Recent allegations in the British Medical Journal claim that a 1998 research paper, which led to widespread public concern about a potential link between the measles, mumps and rubella (MMR) vaccination and autism, was an "elaborate fraud". In 1998, The Lancet, a British medical journal, published a scientific research paper led by Dr. Andrew Wakefield that raised questions as to whether the MMR vaccine played a role in the symptoms of 12 children who appeared to exhibit signs of autism, a developmental disorder that can affect communication and social interactions.
Did You Know?
It is estimated that approximately three to six out of every 1,000 children have autism spectrum disorder (ASD).
While Dr. Wakefield admitted at the time that his research couldn’t even prove a “casual association” between MMR and autism, he openly questioned the safety of the childhood vaccine, planting doubt in the minds of the public. In an effort to reproduce Dr. Wakefield's research and to find out whether his claims had merit, more than 20 scientific studies took place worldwide, testing the proposed link between vaccines and autism. None of these studies could support the findings published in The Lancet.
While the merit of this research was being tested and eventually called into question, theories arose about why a link could exist. One hypothesis was that the preservative thermisol used in some vaccines could be potentially poisonous to the nervous system, or that the MMR vaccine could possibly damage the intestinal lining and release toxins, or perhaps that giving multiple doses of a vaccine could weaken the immune system of a young child.
Did You Know?
In British Columbia, children typically receive their first MMR vaccine when they're one year old, and the second dose at one and a half.
Thanks to an ongoing investigation by journalist Brian Deer from 2004 until 2011, it was slowly revealed that Dr. Wakefield and his research team used the paper for personal gain and were ultimately unethical and irresponsible in their practices.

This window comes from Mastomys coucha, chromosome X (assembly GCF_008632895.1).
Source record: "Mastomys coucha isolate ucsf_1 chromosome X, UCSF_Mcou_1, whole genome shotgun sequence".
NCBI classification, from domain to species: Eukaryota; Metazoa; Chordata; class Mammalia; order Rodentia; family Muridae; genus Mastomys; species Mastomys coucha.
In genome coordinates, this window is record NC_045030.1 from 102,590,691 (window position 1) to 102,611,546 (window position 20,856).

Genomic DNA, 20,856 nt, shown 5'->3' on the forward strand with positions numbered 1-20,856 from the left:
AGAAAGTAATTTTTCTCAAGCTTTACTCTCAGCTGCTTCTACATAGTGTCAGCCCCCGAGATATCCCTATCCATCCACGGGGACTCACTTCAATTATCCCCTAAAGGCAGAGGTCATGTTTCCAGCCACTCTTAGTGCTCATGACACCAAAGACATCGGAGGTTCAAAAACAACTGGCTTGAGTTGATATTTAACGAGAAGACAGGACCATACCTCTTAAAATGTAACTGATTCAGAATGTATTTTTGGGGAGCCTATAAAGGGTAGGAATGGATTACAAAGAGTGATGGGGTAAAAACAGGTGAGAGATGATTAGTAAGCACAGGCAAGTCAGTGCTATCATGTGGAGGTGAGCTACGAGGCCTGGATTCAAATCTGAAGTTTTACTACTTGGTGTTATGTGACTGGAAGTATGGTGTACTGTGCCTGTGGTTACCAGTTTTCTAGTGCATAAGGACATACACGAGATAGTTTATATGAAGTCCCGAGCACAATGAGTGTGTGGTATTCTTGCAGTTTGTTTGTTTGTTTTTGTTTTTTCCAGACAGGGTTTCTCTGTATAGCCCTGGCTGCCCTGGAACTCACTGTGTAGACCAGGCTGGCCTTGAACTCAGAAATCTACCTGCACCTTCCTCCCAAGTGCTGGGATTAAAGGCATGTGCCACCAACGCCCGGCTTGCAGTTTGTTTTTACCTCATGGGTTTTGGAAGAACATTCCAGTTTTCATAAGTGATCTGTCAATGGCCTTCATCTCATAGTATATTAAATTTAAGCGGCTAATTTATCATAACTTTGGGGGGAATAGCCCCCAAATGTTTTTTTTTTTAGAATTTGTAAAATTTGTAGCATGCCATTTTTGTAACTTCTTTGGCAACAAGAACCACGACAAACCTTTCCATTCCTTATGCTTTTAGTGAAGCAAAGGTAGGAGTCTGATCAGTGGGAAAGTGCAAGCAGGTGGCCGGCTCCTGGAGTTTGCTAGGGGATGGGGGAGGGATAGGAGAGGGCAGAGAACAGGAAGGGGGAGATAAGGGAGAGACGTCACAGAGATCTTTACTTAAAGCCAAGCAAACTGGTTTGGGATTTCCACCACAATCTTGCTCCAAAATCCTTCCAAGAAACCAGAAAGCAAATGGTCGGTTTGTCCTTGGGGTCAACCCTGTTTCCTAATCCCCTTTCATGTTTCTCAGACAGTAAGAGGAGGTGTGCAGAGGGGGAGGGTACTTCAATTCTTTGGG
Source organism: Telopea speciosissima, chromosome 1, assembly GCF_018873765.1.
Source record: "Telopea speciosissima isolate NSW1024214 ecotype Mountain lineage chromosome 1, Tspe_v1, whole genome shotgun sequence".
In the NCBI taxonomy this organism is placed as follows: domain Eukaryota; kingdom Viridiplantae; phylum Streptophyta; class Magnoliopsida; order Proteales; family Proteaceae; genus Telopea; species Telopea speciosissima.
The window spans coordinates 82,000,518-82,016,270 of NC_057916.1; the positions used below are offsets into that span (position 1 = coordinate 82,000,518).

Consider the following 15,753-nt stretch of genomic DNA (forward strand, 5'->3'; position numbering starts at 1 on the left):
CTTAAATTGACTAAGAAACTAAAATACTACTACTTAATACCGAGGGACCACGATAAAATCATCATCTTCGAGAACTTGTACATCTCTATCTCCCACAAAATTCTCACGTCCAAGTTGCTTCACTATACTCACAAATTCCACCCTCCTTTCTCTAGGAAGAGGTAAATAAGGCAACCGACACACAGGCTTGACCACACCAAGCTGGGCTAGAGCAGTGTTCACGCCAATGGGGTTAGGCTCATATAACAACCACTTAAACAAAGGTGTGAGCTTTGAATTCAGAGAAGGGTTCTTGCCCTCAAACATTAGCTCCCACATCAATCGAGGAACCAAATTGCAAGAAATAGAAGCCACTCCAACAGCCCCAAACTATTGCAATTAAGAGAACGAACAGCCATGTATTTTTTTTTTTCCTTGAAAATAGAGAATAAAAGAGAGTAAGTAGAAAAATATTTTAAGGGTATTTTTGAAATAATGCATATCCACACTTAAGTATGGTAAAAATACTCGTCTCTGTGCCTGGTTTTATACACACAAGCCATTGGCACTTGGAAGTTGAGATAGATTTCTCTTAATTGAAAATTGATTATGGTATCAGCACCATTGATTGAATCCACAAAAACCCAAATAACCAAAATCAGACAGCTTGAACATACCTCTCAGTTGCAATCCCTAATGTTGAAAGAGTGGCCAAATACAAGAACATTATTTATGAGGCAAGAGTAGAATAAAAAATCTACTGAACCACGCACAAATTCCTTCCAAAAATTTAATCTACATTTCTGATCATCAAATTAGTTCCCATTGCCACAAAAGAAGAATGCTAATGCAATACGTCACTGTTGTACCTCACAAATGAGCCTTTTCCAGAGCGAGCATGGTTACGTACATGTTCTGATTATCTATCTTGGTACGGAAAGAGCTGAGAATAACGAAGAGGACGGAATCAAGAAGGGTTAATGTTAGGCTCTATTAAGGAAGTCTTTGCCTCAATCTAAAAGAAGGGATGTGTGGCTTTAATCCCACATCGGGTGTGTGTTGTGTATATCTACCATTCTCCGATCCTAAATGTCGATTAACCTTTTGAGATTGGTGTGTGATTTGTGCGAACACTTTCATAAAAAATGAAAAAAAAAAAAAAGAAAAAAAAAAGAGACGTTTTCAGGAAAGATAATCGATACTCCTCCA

Based on Deer’s allegations, the General Medical Council in Britain investigated Dr. Wakefield and his research team. They learned that Dr. Wakefield did not disclose the recruitment process for children in the study, that tests were performed that were not in the "clinical interest of the children", and that anti-vaccination groups paid Dr. Wakefield more than $400,000 during his “research”. Dr. Wakefield and another lead author on the study were stripped of their medical licenses. The Lancet also retracted the controversial paper.
Did You Know?
Thermisol is made from a non-toxic form of mercury. It is added to some vaccines to prevent contamination and infection after injection. While there is no scientific link between thermisol and childhood illness, the preservative has been removed from childhood vaccines in Canada as a precaution.
The most recent claims by Deer in the British Medical Journal indicate that data may have been manipulated by Wakefield to show that 8 kids developed their behavioural problems within days of receiving the vaccine. The kids’ official medical records show otherwise. While the science in the study wasn’t necessarily “bad science”, the unethical way in which it was conducted is unacceptable in the scientific community, which relies on trust and transparency.
This story proves how important objectivity is in researchers and how necessary the peer review process is for publishing research.
British Medial Journal Article by Brian Deer
Health Link BC: MMR Vaccine
The Globe and Mail: Medical fraud revealed in discredited vaccine-autism study
Public Health Agency of Canada: Thimerosal in Vaccines and Autism
Article first published March 15, 2011.